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Mahler: Symphony No 9 / Fischer, Budapest Festival

Mahler,G. / Budapest Festival Orch. / Fischer,Ivan Release Date: 06/09/2015
Label: Channel Classics Catalog #: 36115 Spars Code: DDD
Composer:  Gustav Mahler Conductor:  Iván Fischer Orchestra/Ensemble:  Budapest Festival Orchestra Number of Discs: 1
Recorded in: Mixed Length: 1 Hours 16 Mins.

"This is in a very special class, a sonic dazzler, quite apart from its bold musical qualities. A potential Award-winner!"

– Gramophone [6/2015]

Ivan Fischer conducts a lovely, impulsive Mahler Ninth. The performance comes as something of a relief after his tepid reading of the Fifth, but here, happily, he’s back on form. Interpretively, his vision of the work recalls Bruno Walter’s, or more recently, Kurt Masur’s underrated New York recording. He gets through the piece in about 75 minutes, and although tempos are swift there’s no suggestion that the piece is being underplayed at any point. The big climaxes in the first movement, the
Read more finale, and at the end of the Rondo: Burleske all have plenty of impact. Fischer keeps the brass under control throughout, but this only makes those moments when they really cut loose all the more powerful.

Throughout the first movement, Fischer shows a really impressive control of tension. Those mostly quiet interludes between the loud outbursts are full of atmospheric dread. This music has to evoke death, not imitate it literally, as many other versions unfortunately do. The three dances in the second movement have plenty of individual character, with some excellent contributions from the Hungarian woodwinds. Fischer handles the central section of the Rondo: Burleske particularly smartly. Mahler only marks it “Etwas gehalten” (“Somewhat sustained”), for all that it’s often played adagio molto, and Fischer’s approach vindicates Mahler’s directions–it often happens in these cases.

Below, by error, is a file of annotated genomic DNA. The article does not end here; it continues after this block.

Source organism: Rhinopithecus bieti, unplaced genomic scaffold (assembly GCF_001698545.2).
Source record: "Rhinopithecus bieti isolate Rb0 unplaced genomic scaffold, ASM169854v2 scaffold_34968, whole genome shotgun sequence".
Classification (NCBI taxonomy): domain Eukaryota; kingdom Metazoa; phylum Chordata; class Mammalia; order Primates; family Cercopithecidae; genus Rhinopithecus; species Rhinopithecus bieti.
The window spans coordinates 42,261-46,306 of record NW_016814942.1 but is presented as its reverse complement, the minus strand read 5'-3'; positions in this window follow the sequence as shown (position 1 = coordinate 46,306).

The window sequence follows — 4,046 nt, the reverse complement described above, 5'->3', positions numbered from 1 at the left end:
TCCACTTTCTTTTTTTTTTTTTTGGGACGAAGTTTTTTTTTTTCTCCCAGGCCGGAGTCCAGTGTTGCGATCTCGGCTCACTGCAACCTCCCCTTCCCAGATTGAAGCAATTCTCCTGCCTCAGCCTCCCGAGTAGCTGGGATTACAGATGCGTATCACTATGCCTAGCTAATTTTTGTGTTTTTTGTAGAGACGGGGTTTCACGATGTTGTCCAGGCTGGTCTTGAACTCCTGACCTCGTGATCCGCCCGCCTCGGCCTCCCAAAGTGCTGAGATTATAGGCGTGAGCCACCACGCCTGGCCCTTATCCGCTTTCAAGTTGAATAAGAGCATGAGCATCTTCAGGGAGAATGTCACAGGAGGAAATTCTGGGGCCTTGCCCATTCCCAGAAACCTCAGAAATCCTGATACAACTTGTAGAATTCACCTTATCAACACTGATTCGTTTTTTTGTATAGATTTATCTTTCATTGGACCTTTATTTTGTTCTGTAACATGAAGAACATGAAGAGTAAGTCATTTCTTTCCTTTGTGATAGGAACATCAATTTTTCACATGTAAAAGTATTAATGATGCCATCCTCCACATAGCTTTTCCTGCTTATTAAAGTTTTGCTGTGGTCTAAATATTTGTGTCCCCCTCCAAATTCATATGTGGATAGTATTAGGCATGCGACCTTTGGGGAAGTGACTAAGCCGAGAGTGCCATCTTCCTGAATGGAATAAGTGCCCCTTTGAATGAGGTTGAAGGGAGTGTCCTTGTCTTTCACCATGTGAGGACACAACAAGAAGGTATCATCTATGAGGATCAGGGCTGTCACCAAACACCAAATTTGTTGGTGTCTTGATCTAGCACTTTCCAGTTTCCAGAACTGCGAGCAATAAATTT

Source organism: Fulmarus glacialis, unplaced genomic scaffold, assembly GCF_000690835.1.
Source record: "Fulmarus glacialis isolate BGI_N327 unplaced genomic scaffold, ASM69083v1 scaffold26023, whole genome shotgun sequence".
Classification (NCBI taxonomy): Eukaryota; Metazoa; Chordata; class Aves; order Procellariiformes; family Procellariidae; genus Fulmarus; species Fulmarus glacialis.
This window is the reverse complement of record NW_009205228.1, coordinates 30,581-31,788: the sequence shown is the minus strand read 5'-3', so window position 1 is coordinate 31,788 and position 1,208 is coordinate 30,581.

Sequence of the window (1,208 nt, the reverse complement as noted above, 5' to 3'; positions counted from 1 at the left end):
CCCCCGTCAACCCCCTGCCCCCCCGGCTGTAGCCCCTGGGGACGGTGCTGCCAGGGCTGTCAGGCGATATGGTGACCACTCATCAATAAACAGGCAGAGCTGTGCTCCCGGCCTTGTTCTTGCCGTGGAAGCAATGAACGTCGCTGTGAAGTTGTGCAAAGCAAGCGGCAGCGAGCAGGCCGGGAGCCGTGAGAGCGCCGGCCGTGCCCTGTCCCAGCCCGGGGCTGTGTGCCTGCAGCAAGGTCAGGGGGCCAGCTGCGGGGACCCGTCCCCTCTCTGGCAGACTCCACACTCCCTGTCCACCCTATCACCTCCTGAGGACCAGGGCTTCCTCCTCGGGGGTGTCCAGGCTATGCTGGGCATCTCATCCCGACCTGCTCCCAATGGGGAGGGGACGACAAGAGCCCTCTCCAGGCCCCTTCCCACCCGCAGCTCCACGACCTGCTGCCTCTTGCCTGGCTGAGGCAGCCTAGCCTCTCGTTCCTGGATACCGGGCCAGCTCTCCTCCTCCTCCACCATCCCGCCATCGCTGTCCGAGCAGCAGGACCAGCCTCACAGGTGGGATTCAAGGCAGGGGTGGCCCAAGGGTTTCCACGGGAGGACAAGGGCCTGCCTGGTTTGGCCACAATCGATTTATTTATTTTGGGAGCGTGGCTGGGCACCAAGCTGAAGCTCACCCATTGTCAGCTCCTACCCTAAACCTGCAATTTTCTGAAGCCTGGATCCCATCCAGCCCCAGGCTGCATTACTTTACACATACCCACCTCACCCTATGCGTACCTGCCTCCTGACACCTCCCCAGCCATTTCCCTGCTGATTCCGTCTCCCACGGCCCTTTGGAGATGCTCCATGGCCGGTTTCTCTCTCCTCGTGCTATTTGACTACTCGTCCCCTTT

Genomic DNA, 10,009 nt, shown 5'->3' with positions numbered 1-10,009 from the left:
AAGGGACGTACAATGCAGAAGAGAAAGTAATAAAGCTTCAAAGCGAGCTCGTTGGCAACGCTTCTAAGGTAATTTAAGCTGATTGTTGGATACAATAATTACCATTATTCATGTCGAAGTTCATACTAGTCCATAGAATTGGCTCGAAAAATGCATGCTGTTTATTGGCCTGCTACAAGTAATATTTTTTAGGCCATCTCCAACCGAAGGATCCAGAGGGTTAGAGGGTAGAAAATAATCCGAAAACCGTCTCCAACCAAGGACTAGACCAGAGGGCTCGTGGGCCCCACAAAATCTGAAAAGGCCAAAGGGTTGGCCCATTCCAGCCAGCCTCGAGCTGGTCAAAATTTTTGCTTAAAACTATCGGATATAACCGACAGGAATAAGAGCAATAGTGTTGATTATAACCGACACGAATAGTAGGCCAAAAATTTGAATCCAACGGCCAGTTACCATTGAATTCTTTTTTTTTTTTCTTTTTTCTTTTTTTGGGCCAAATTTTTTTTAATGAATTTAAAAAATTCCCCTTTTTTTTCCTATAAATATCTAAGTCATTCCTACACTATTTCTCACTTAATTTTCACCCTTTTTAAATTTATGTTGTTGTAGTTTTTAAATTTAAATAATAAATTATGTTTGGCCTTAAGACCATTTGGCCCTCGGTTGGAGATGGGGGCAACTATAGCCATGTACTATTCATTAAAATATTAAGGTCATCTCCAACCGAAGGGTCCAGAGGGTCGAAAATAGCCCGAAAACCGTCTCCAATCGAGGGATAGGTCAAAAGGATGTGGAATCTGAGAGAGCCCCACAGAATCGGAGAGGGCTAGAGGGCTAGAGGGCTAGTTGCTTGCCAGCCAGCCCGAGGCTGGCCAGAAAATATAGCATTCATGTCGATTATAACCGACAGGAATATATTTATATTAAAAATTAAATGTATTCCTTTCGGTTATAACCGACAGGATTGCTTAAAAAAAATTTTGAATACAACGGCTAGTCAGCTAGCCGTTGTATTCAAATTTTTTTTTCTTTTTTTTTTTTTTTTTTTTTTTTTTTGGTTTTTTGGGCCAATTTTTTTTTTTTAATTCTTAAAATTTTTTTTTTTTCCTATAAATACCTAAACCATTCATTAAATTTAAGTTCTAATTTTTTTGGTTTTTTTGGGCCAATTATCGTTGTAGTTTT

The finale is gorgeous: flowing, expressive, with wonderfully transparent string playing that really lets the music’s polyphony breathe and sing. It has become common to stretch this music out to the breaking point, 30 minutes or more, but Fischer’s 22 makes perfect sense, and it’s how many of us came to know the music in the hands of Walter, Bernstein (Sony), Haitink, and Solti. “Refreshing” isn’t exactly a term that comes to mind on hearing this great Adagio, but that’s how the performance comes across. Perhaps “fulfilling” is the better term, because the music moves forward to its sweetly sad conclusion in a single, inevitable arch. Channel Classics provides its usual superb SACD sonics, making this a Mahler Ninth that’s not to be missed.

-- David Hurwitz,
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